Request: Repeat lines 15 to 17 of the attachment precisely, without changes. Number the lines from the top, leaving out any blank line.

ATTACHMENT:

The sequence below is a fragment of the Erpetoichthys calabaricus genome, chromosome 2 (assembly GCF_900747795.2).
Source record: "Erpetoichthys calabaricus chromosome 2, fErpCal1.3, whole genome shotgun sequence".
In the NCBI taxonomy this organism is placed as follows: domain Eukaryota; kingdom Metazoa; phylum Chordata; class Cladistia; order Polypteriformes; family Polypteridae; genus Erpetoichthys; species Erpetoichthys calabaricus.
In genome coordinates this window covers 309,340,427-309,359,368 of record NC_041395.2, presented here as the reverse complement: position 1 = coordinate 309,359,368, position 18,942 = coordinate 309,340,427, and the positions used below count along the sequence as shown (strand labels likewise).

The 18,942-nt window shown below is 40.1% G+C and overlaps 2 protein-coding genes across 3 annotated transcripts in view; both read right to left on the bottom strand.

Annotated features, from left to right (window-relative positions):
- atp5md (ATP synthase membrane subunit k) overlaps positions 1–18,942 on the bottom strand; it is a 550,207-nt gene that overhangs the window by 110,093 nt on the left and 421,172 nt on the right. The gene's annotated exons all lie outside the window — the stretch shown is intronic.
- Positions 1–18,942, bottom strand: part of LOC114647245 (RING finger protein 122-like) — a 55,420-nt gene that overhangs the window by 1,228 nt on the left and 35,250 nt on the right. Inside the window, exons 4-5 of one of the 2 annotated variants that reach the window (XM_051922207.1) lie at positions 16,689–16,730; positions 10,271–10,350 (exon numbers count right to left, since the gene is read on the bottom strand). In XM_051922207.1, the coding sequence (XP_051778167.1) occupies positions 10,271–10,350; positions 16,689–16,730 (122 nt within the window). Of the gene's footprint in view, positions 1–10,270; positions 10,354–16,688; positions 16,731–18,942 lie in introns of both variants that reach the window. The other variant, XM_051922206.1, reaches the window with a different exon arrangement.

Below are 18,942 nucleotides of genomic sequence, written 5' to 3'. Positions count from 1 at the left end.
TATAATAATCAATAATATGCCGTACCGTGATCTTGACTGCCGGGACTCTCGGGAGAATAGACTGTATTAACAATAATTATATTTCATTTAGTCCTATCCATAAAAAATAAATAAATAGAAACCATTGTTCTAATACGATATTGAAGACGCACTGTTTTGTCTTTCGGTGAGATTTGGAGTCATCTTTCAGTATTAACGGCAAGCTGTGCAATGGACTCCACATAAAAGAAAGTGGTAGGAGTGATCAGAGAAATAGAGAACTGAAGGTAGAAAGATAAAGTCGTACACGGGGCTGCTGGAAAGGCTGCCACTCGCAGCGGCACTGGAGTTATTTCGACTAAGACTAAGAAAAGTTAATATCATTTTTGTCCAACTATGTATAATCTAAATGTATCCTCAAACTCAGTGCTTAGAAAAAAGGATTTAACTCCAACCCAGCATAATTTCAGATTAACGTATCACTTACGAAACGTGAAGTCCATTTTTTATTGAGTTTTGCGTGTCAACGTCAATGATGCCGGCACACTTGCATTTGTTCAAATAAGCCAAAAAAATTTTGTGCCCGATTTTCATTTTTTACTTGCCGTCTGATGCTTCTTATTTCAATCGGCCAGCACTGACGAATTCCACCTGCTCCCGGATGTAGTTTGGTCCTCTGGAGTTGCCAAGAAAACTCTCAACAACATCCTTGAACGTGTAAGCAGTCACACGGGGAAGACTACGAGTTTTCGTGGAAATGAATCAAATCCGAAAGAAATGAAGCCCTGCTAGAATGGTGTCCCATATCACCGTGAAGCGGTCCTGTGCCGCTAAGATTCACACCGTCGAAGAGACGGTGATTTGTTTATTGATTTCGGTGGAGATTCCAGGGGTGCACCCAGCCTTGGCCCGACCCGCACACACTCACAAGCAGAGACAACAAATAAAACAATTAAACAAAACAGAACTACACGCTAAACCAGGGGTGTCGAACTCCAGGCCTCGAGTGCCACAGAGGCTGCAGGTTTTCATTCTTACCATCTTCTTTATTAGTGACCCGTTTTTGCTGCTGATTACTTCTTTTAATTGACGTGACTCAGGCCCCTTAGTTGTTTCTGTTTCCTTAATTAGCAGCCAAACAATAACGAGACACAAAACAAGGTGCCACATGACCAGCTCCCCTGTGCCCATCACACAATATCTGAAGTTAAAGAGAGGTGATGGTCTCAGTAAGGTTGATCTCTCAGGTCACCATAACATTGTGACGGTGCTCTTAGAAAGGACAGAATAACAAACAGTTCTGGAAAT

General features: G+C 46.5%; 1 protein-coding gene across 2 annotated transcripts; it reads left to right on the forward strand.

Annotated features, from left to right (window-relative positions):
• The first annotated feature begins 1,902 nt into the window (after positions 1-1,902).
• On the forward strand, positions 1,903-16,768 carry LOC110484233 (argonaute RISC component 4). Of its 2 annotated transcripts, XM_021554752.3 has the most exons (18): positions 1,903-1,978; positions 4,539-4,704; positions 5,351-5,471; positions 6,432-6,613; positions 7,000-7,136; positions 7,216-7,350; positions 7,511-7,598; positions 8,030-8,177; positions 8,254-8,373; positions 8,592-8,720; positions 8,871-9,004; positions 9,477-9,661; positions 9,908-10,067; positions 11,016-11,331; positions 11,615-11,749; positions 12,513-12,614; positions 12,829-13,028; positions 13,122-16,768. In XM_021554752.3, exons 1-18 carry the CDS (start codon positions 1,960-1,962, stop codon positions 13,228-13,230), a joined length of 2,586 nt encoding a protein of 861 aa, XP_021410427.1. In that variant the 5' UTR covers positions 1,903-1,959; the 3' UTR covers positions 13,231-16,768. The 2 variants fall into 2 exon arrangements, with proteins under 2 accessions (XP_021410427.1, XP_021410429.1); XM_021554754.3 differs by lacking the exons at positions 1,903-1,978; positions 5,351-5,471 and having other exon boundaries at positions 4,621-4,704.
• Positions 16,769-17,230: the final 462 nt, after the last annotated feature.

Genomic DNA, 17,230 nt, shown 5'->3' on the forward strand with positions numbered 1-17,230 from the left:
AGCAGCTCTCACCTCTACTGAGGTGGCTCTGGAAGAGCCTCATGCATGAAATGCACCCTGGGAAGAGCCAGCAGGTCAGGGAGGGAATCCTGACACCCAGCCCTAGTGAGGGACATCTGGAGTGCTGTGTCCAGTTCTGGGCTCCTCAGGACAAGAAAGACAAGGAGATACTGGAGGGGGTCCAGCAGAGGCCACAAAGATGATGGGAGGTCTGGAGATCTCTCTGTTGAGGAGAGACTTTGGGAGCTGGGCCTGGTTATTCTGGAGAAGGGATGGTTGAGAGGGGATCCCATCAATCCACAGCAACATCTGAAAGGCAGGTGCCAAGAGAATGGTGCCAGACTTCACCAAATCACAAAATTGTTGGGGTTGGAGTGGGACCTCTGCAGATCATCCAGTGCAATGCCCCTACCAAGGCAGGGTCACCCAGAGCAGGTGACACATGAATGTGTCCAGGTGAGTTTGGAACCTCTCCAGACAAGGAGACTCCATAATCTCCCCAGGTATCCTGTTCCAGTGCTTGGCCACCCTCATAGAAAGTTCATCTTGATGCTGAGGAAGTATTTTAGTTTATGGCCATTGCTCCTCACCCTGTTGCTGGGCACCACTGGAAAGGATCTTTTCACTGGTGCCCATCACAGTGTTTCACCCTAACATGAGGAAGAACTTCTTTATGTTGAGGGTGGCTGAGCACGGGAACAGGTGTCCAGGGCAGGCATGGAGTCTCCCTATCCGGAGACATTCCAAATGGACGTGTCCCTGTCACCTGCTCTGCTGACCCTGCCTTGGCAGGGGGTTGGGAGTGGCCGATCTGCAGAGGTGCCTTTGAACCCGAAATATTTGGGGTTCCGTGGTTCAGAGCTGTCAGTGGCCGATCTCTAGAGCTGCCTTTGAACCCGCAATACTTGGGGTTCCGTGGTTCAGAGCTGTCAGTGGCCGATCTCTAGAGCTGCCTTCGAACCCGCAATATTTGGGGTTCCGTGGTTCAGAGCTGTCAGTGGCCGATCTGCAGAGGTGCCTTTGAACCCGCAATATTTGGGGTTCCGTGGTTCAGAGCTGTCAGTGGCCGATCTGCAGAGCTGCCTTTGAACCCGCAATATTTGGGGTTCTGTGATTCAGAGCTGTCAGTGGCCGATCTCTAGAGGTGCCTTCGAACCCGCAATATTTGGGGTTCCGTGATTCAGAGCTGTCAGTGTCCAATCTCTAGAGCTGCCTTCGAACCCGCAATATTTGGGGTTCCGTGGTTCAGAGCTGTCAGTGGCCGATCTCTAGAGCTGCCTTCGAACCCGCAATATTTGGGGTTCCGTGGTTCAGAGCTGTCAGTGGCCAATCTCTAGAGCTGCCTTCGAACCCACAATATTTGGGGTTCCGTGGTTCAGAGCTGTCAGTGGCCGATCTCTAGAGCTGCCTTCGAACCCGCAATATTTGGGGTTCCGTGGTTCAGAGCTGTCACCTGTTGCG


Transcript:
• Positions 16,769-17,230: the final 462 nt, after the last annotated feature.

Genomic DNA, 17,230 nt, shown 5'->3' on the forward strand with positions numbered 1-17,230 from the left:
AGCAGCTCTCACCTCTACTGAGGTGGCTCTGGAAGAGCCTCATGCATGAAATGCACCCTGGGAAGAGCCAGCAGGTCAGGGAGGGAATCCTGACACCCAGCCCTAGTGAGGGACATCTGGAGTGCTGTGTCCAGTTCTGGGCTCCTCAGGACAAGAAAGACAAGGAGATACTGGAGGGGGTCCAGCAGAGGCCACAAAGATGATGGGAGGTCTGGAGATCTCTCTGTTGAGGAGAGACTTTGGGAGCTGGGCCTGGTTATTCTGGAGAAGGGATGGTTGAGAGGGGATCCCATCAATCCACAGCAACATCTGAAAGGCAGGTGCCAAGAGAATGGTGCCAGACTTCACCAAATCACAAAATTGTTGGGGTTGGAGTGGGACCTCTGCAGATCATCCAGTGCAATGCCCCTACCAAGGCAGGGTCACCCAGAGCAGGTGACACATGAATGTGTCCAGGTGAGTTTGGAACCTCTCCAGACAAGGAGACTCCATAATCTCCCCAGGTATCCTGTTCCAGTGCTTGGCCACCCTCATAGAAAGTTCATCTTGATGCTGAGGAAGTATTTTAGTTTATGGCCATTGCTCCTCACCCTGTTGCTGGGCACCACTGGAAAGGATCTTTTCACTGGTGCCCATCACAGTGTTTCACCCTAACATGAGGAAGAACTTCTTTATGTTGAGGGTGGCTGAGCACGGGAACAGGTGTCCAGGGCAGGCATGGAGTCTCCCTATCCGGAGACATTCCAAATGGACGTGTCCCTGTCACCTGCTCTGCTGACCCTGCCTTGGCAGGGGGTTGGGAGTGGCCGATCTGCAGAGGTGCCTTTGAACCCGAAATATTTGGGGTTCCGTGGTTCAGAGCTGTCAGTGGCCGATCTCTAGAGCTGCCTTTGAACCCGCAATACTTGGGGTTCCGTGGTTCAGAGCTGTCAGTGGCCGATCTCTAGAGCTGCCTTCGAACCCGCAATATTTGGGGTTCCGTGGTTCAGAGCTGTCAGTGGCCGATCTGCAGAGGTGCCTTTGAACCCGCAATATTTGGGGTTCCGTGGTTCAGAGCTGTCAGTGGCCGATCTGCAGAGCTGCCTTTGAACCCGCAATATTTGGGGTTCTGTGATTCAGAGCTGTCAGTGGCCGATCTCTAGAGGTGCCTTCGAACCCGCAATATTTGGGGTTCCGTGATTCAGAGCTGTCAGTGTCCAATCTCTAGAGCTGCCTTCGAACCCGCAATATTTGGGGTTCCGTGGTTCAGAGCTGTCAGTGGCCGATCTCTAGAGCTGCCTTCGAACCCGCAATATTTGGGGTTCCGTGGTTCAGAGCTGTCAGTGGCCAATCTCTAGAGCTGCCTTCGAACCCACAATATTTGGGGTTCCGTGGTTCAGAGCTGTCAGTGGCCGATCTCTAGAGCTGCCTTCGAACCCGCAATATTTGGGGTTCCGTGGTTCAGAGCTGTCACCTGTTGCG